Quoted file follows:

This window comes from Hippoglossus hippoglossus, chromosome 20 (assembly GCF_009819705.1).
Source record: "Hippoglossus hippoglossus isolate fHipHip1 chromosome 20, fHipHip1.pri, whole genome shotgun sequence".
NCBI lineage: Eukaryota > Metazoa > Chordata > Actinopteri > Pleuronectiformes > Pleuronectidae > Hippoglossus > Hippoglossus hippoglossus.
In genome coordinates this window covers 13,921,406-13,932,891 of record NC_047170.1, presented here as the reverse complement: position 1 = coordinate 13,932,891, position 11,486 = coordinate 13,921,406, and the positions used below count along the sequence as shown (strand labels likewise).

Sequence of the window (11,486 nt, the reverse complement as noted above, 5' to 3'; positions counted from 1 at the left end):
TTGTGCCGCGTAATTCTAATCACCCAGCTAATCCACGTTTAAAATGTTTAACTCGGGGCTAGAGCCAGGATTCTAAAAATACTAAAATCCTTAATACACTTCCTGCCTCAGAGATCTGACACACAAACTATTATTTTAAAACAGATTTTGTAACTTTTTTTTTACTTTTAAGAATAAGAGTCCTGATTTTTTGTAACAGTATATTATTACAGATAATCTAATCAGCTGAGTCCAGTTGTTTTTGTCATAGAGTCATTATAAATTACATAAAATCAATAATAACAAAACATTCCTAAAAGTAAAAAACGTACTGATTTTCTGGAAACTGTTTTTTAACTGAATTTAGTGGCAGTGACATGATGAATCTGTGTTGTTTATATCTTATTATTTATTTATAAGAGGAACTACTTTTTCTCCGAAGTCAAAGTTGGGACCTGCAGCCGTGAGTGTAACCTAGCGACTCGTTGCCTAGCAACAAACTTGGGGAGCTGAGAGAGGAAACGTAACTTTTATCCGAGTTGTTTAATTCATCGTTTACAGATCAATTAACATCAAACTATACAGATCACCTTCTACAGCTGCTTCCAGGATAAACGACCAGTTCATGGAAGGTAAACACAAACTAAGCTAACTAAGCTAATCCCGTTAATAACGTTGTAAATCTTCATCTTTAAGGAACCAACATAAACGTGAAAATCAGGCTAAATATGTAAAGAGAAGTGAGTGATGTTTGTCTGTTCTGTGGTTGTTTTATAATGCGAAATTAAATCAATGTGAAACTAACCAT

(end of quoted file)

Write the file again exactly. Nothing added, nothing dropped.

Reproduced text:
This window comes from Hippoglossus hippoglossus, chromosome 20 (assembly GCF_009819705.1).
Source record: "Hippoglossus hippoglossus isolate fHipHip1 chromosome 20, fHipHip1.pri, whole genome shotgun sequence".
NCBI lineage: Eukaryota > Metazoa > Chordata > Actinopteri > Pleuronectiformes > Pleuronectidae > Hippoglossus > Hippoglossus hippoglossus.
In genome coordinates this window covers 13,921,406-13,932,891 of record NC_047170.1, presented here as the reverse complement: position 1 = coordinate 13,932,891, position 11,486 = coordinate 13,921,406, and the positions used below count along the sequence as shown (strand labels likewise).

Sequence of the window (11,486 nt, the reverse complement as noted above, 5' to 3'; positions counted from 1 at the left end):
TTGTGCCGCGTAATTCTAATCACCCAGCTAATCCACGTTTAAAATGTTTAACTCGGGGCTAGAGCCAGGATTCTAAAAATACTAAAATCCTTAATACACTTCCTGCCTCAGAGATCTGACACACAAACTATTATTTTAAAACAGATTTTGTAACTTTTTTTTTACTTTTAAGAATAAGAGTCCTGATTTTTTGTAACAGTATATTATTACAGATAATCTAATCAGCTGAGTCCAGTTGTTTTTGTCATAGAGTCATTATAAATTACATAAAATCAATAATAACAAAACATTCCTAAAAGTAAAAAACGTACTGATTTTCTGGAAACTGTTTTTTAACTGAATTTAGTGGCAGTGACATGATGAATCTGTGTTGTTTATATCTTATTATTTATTTATAAGAGGAACTACTTTTTCTCCGAAGTCAAAGTTGGGACCTGCAGCCGTGAGTGTAACCTAGCGACTCGTTGCCTAGCAACAAACTTGGGGAGCTGAGAGAGGAAACGTAACTTTTATCCGAGTTGTTTAATTCATCGTTTACAGATCAATTAACATCAAACTATACAGATCACCTTCTACAGCTGCTTCCAGGATAAACGACCAGTTCATGGAAGGTAAACACAAACTAAGCTAACTAAGCTAATCCCGTTAATAACGTTGTAAATCTTCATCTTTAAGGAACCAACATAAACGTGAAAATCAGGCTAAATATGTAAAGAGAAGTGAGTGATGTTTGTCTGTTCTGTGGTTGTTTTATAATGCGAAATTAAATCAATGTGAAACTAACCAT